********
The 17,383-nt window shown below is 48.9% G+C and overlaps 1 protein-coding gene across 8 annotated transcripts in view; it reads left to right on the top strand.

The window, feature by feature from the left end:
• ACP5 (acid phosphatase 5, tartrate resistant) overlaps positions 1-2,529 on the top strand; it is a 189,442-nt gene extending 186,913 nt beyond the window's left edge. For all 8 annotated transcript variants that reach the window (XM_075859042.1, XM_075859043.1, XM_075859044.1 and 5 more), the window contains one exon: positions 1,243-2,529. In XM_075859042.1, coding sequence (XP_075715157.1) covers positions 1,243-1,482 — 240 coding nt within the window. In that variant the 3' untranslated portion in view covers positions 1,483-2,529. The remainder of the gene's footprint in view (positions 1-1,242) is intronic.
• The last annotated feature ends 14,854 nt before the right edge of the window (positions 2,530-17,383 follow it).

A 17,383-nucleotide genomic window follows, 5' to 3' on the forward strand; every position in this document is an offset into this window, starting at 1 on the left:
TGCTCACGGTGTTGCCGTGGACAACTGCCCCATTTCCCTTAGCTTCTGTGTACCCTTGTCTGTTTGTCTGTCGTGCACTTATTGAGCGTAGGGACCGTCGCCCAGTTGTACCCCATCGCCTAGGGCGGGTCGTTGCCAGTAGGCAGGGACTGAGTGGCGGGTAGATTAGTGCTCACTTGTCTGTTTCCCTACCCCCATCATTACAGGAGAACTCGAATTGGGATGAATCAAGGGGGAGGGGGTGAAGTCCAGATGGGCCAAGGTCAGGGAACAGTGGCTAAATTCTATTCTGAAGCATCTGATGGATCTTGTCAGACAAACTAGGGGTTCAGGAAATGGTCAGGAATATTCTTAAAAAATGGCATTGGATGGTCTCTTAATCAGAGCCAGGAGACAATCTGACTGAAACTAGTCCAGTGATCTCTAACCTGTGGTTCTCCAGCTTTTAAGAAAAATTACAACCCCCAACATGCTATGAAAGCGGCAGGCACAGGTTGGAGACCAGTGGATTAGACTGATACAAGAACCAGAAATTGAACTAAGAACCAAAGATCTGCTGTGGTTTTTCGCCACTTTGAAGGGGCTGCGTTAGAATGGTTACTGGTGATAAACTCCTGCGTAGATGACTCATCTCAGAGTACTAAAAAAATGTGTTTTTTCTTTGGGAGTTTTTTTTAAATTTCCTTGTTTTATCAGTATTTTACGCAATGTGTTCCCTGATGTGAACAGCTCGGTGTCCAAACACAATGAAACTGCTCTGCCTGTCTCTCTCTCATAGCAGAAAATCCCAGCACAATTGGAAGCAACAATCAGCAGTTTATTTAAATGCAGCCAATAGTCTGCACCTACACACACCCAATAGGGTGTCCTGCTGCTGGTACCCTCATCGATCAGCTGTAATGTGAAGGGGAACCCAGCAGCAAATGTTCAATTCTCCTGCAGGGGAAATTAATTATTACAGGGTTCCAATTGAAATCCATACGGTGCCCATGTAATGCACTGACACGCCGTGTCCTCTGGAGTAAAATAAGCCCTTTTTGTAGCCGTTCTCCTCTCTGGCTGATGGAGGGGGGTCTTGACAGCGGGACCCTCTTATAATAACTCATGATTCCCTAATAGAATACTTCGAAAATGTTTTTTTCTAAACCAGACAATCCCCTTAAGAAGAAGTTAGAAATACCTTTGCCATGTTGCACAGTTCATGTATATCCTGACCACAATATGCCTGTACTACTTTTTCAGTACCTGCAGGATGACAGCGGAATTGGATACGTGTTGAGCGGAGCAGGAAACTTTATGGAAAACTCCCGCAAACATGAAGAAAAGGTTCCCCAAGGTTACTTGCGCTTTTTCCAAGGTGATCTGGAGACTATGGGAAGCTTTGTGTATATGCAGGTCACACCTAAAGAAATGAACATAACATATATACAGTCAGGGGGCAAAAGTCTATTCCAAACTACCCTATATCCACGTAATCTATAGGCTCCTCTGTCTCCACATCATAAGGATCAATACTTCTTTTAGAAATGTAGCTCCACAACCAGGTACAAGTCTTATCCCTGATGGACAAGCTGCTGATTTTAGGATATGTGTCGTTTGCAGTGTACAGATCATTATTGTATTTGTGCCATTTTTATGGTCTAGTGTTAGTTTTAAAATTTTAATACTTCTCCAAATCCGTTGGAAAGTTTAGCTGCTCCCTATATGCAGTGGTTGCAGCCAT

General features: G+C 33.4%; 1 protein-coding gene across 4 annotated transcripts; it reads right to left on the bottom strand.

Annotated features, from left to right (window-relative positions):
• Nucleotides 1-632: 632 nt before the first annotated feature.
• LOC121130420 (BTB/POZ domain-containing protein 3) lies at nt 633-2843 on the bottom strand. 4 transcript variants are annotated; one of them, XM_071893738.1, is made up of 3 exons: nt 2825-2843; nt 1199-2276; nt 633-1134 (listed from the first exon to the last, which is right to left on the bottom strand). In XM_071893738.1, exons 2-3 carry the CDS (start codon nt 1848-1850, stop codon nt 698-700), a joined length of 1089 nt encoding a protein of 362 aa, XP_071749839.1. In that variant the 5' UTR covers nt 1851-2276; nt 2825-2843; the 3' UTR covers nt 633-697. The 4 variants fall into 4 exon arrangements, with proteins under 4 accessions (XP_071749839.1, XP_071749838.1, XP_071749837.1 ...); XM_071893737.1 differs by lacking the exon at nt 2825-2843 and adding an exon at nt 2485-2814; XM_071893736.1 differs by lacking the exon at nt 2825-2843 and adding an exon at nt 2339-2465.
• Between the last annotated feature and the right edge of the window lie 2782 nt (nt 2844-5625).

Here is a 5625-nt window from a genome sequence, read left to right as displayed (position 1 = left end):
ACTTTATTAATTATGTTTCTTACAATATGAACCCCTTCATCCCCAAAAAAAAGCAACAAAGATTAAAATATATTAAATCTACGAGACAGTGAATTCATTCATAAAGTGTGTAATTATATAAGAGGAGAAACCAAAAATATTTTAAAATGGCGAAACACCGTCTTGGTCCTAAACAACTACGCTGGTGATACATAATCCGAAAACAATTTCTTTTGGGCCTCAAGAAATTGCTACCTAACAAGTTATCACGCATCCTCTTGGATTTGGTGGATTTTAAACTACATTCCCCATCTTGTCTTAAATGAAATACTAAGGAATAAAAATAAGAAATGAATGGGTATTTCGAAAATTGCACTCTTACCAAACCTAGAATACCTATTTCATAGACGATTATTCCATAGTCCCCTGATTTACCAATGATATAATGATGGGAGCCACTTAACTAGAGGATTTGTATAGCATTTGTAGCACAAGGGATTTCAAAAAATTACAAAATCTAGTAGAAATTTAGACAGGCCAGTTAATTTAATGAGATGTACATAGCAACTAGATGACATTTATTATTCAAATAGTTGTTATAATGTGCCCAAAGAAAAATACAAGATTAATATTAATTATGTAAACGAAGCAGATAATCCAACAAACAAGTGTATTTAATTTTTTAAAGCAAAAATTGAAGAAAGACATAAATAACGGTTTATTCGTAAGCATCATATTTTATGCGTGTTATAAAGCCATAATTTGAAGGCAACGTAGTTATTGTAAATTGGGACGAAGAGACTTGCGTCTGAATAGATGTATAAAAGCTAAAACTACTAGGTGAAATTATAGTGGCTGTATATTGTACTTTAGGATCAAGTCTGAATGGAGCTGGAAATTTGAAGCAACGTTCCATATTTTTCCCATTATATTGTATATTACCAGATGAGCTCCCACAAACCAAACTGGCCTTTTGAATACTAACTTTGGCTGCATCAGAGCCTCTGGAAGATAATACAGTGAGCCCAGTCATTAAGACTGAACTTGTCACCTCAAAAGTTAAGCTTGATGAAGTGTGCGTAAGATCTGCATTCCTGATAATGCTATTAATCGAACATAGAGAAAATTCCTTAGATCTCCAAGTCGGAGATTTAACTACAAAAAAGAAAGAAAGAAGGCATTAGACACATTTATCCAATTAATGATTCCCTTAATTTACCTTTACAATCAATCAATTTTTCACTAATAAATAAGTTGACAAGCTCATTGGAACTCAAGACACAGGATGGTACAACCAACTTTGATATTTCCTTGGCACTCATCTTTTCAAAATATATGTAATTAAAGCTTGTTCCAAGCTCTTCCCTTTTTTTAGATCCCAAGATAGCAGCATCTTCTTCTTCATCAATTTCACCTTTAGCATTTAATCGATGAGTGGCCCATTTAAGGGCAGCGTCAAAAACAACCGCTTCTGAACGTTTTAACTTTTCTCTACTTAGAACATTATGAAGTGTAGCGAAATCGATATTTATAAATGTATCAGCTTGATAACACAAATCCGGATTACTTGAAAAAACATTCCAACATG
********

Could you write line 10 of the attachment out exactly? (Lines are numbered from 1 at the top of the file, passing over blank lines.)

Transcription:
• LOC121130420 (BTB/POZ domain-containing protein 3) lies at nt 633-2843 on the bottom strand. 4 transcript variants are annotated; one of them, XM_071893738.1, is made up of 3 exons: nt 2825-2843; nt 1199-2276; nt 633-1134 (listed from the first exon to the last, which is right to left on the bottom strand). In XM_071893738.1, exons 2-3 carry the CDS (start codon nt 1848-1850, stop codon nt 698-700), a joined length of 1089 nt encoding a protein of 362 aa, XP_071749839.1. In that variant the 5' UTR covers nt 1851-2276; nt 2825-2843; the 3' UTR covers nt 633-697. The 4 variants fall into 4 exon arrangements, with proteins under 4 accessions (XP_071749839.1, XP_071749838.1, XP_071749837.1 ...); XM_071893737.1 differs by lacking the exon at nt 2825-2843 and adding an exon at nt 2485-2814; XM_071893736.1 differs by lacking the exon at nt 2825-2843 and adding an exon at nt 2339-2465.